Eric Cantor's op-ed laying out the Republican agenda is filled with the kind of distortions you'd expect, but this passage deserves special commendation. After decrying a National Labor Relations Board Ruling, he continues: Such behavior, coupled with the president’s insistence on raising the top tax rate paid by individuals and small businesses, has resulted in a lag in growth that has added to the debt crisis, contributing to our nation’s credit downgrade. So Cantor is arguing that S&P downgraded U.S. debt because of President Obama's future plans to increase the top tax rate.
Steve Benen thinks Republicans want to extend the payroll tax cut, but plan to hold it hostage to tax cuts for the rich: If I had to guess, I’d say Republicans probably support an extension of the payroll tax cut, but just aren’t willing to say so. Why not? Because then they lose leverage — GOP officials know the White House wants this, and if they simply agree to pass the measure, they won’t get anything extra out of the deal. Hostage strategies have become an instinctual norm for Republicans. I really don't think that's right.
Gene Healy has written about what he calls "The Cult of the Presidency," and I've written about his concept as well. It is a pervasive mentality that views the president as a kind of national father, responsible for everything that goes well or ill.
-- How gross is the water from the air conditioner? -- If you need another WSJ editorial critique, here you go. -- The case for interracial athlete comparisons. -- What should a jobs agenda look like? -- Stimulus fact and fiction from ProPublica. -- “This paper examines the effects of deficits spending and work-creation on the Nazi recovery. Although deficits were substantial and full employment was reached within four years, archival data on public deficits suggest that their fiscal impulse was too small to account for the speed of recovery”
Laura Bassett makes a great point here: During his presidential campaign announcement speech last week, Texas Gov.
I have a bit of a weakness for insulting people's intelligence. I recognize this and try to restrain myself. When I read Stephen Moore's op-ed in the Wall Street Journal today, I thought that I would give restraint a try. There's simply no way to honestly analyze this piece without commenting on the author's intelligence. I suppose, to be charitable, I should refine that to mean Moore's analytic intelligence; there are many kinds of intelligence, and perhaps Moore is gifted with great social intelligence, or artistic intelligence.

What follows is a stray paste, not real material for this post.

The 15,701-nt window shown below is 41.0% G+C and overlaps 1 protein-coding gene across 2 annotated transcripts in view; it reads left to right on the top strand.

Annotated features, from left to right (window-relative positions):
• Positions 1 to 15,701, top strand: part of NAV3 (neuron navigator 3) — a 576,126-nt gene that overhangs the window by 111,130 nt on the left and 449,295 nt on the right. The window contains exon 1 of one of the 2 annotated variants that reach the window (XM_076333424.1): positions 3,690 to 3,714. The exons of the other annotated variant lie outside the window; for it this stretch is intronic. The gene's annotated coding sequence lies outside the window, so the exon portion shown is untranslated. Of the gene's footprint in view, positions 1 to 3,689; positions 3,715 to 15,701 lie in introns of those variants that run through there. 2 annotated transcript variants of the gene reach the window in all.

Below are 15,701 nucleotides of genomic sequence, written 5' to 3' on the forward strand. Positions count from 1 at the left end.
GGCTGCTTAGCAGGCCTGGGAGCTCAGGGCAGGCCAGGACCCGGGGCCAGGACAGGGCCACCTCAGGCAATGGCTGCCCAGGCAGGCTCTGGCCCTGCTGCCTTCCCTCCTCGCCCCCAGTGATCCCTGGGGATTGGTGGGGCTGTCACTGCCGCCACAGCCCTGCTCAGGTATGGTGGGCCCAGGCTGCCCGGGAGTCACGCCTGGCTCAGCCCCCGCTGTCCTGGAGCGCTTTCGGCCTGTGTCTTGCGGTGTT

Okay, so the bipartisan commission led by Erskine Bowles and Alan Simpson failed to come up with a mutually acceptable deficit reduction plan. This lead to the creation of the Gang of Six to give it another try, which also failed, because House Republicans won't accept any increase in revenue. This led to a deal to create yet another bipartisan commission -- the supercommission! -- which must cut the deficit or else trigger automatic cuts. But the supercommission is expected to deadlock as well for the same reason. It's pretty obvious what the situation calls for, isn't it?
I've been admiring Alec MacGillis's work at the Washington Post for years. Now he's joining us, which is a huge coup for TNR and a treat for our readers. Alec is both an excellent reporter and a deeply incisive analyst. Look for his campaign coverage beginning this fall.
The first week of the Rick Perry presidential campaign has put the Republican establishment in a full panic. Perry has defined himself as a full right-wing stereotype, an over-the-top George W. Bush impersonator. Much of the tension between Perry and party elites in Washington has been portrayed as the continuation of a longstanding grudge between him and the Bush circle.
Charles Krauthammer expresses indignation that President Obama would suggest that Republicans in Congress would rather defeat Obama than compromise: In Obama’s recounting, however, luck is only half the story. His economic recovery was ruined not just by acts of God and (foreign) men, but by Americans who care nothing for their country. These people, who inhabit Congress (guess which party?), refuse to set aside “politics” for the good of the nation. They serve special interests and lobbyists, care only about the next election, place party ahead of country.